Colorado Attorney General Phil Weiser, alongside members of the Colorado Medical Board, members of the Colorado State Board of Nursing and three other Colorado district attorneys, are listed as defendants in the suit. 

Bella Health and Wellness also claims progesterone is a hormone that a woman's body makes naturally and is critical to maintaining a healthy pregnancy.

According to the lawsuit, the clinic administers progesterone to patients facing a potential miscarriage, with the suit explaining that the hormone "helps thicken the uterine lining and suppresses uterine contractions" to support the pregnancy.

The healthcare organization also claims that the law interferes with their providers' religious duty to uphold the "dignity" of human life by offering progesterone to women who have changed their minds after taking the first drug in the abortion pill regimen. 

"We opened Bella because of our belief that life is a precious gift from God, worthy of protection at all stages," Dede Chism, co-founder and CEO at Bella Health and Wellness, stated in a statement Friday. 

The lawsuit comes as the U.S. Supreme Court is expected to weigh in on a series of lower court decisions restricting access to the abortion pill. On Saturday, Justice Samuel Alito granted the Biden administration's request for an emergency stay until the court makes its decision Wednesday. 

On April 12, a three-judge panel of the 5th U.S. Circuit Court of Appeals agreed to stay a decision by U.S. Judge Matthew Kacsmaryk of the U.S. Northern District of Texas earlier this month that suspended the Food and Drug Administration's approval of mifepristone. 

Kacsmaryk granted the request of the Alliance for Hippocratic Medicine, the American Association of Pro-Life Obstetricians & Gynecologists, the Christian Medical & Dental Associations, and four individual doctors to suspend the FDA's approval of the drug.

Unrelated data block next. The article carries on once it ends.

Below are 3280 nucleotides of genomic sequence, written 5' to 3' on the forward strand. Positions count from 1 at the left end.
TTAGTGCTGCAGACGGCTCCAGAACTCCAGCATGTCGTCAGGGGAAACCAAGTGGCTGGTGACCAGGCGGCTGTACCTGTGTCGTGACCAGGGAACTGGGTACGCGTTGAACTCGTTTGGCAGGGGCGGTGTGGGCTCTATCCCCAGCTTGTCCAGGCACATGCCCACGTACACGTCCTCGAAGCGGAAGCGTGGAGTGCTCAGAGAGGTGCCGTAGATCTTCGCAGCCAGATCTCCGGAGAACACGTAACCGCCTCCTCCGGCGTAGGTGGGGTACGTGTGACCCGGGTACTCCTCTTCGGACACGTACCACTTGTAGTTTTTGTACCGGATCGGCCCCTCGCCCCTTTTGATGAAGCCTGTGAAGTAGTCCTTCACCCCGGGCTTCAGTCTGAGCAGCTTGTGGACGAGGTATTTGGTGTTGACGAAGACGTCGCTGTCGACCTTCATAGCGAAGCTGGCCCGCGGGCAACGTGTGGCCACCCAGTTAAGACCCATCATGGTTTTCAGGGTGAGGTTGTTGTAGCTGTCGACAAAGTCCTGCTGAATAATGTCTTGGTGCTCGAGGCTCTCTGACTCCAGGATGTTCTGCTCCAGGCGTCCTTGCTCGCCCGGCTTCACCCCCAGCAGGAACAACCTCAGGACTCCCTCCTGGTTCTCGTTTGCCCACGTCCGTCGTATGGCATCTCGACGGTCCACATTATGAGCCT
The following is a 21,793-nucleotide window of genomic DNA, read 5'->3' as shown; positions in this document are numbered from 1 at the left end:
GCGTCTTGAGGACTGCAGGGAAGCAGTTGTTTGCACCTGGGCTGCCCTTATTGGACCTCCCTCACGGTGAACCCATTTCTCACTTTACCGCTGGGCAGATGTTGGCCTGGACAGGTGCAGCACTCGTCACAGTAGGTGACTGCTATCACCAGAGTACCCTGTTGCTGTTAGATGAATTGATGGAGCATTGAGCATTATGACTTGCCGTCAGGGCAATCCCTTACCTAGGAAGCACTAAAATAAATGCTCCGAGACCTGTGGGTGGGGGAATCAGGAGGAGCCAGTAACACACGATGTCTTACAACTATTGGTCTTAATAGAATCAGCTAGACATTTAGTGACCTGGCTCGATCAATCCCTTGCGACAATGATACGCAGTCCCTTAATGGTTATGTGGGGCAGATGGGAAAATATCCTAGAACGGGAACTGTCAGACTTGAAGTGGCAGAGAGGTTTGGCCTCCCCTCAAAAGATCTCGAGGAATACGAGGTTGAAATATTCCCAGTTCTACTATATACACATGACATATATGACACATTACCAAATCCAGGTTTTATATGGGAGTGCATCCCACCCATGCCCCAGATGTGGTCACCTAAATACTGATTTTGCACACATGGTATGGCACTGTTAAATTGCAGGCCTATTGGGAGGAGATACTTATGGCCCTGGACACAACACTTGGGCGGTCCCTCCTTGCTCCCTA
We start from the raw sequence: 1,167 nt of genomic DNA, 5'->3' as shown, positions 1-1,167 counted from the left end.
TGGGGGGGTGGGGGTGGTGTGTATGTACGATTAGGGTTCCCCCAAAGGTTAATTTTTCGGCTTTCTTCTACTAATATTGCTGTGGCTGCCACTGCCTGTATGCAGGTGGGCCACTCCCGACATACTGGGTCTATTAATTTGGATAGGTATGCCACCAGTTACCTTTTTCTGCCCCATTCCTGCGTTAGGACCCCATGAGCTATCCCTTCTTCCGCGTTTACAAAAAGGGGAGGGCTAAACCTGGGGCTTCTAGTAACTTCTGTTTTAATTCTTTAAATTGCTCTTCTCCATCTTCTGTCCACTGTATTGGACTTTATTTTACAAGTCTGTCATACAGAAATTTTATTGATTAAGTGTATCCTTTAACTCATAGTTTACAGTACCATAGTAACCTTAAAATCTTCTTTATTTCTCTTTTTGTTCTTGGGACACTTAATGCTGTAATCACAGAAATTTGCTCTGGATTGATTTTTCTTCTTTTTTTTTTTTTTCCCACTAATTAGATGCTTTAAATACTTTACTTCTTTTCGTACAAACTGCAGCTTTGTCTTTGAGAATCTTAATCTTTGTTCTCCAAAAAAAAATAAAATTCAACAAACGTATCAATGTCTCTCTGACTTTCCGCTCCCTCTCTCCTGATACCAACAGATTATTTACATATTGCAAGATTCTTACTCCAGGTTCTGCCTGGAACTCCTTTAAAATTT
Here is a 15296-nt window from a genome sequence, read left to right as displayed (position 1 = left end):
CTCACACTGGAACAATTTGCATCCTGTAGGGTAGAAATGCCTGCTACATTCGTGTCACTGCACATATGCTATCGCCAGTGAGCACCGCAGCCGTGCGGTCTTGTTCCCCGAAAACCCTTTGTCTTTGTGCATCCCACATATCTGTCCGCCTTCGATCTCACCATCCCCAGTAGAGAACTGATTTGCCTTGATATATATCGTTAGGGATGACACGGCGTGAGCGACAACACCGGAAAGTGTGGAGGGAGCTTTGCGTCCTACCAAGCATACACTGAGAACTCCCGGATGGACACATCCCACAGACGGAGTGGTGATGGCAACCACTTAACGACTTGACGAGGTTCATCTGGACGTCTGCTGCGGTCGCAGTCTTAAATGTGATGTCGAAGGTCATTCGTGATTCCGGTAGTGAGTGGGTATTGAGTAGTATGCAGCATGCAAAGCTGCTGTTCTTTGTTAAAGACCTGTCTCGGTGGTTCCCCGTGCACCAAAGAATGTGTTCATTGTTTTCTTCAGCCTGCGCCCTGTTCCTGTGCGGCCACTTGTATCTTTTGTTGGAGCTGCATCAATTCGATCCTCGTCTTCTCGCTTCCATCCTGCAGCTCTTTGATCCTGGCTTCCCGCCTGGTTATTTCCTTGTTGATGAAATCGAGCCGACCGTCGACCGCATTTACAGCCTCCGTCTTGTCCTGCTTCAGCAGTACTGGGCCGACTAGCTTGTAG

The appellate court temporarily overruled the district court's suspension of the FDA's 2000 approval of mifepristone. However, the court upheld the part of the ruling that struck down the FDA's relaxation of requirements for the distribution of mifepristone, including in-person visits and allowing the drug to be distributed through the mail. 

Another change included a limit on when providers could prescribe the pill to women, changing it from 10 weeks of pregnancy to seven weeks. 

In 2019, a study titled "Blocking Mifepristone Action With Progesterone" attempted to analyze the safety of reversing the effects of a chemical abortion with progesterone was terminated after recruiting 12 participants. Three women in the study suffered from a severe hemorrhage and required transport to the hospital. 

As pro-life researcher Carole Novielli reported in May 2020 for Live Action News, two women who started hemorrhaging received a placebo while one took progesterone. Novielli noted, however, that hemorrhaging is a side effect of taking mifepristone.

She also highlighted study author Mitchell Creinin's connection to Danco Laboratories, the abortion pill manufacturer. The researcher cited evidence that Creinin had received compensation from the company by acting as a consultant for the abortion pill. Novielli questioned if there was a profit motive behind the study.

A 2018 Cochrane review concluded that progesterone "probably reduces the risk of miscarriage" but highlighted the need for further evidence.

In November 2021, the National Institute for Health and Care Excellence (NICE) published guidelines recommending providers treat pregnant women experiencing early bleeding in pregnancy with progesterone, stating that it "slightly" reduces the chance of miscarriage. 

After analyzing the effect of progesterone on reducing miscarriages, NICE found that the beneficial effects of progesterone were complete by 12 weeks of pregnancy. By this time, according to NICE, the mother's placenta and not her ovary makes the progesterone needed to support the pregnancy. 

Samantha Kamman is a reporter for The Christian Post. She can be reached at: Follow her on Twitter: @Samantha_Kamman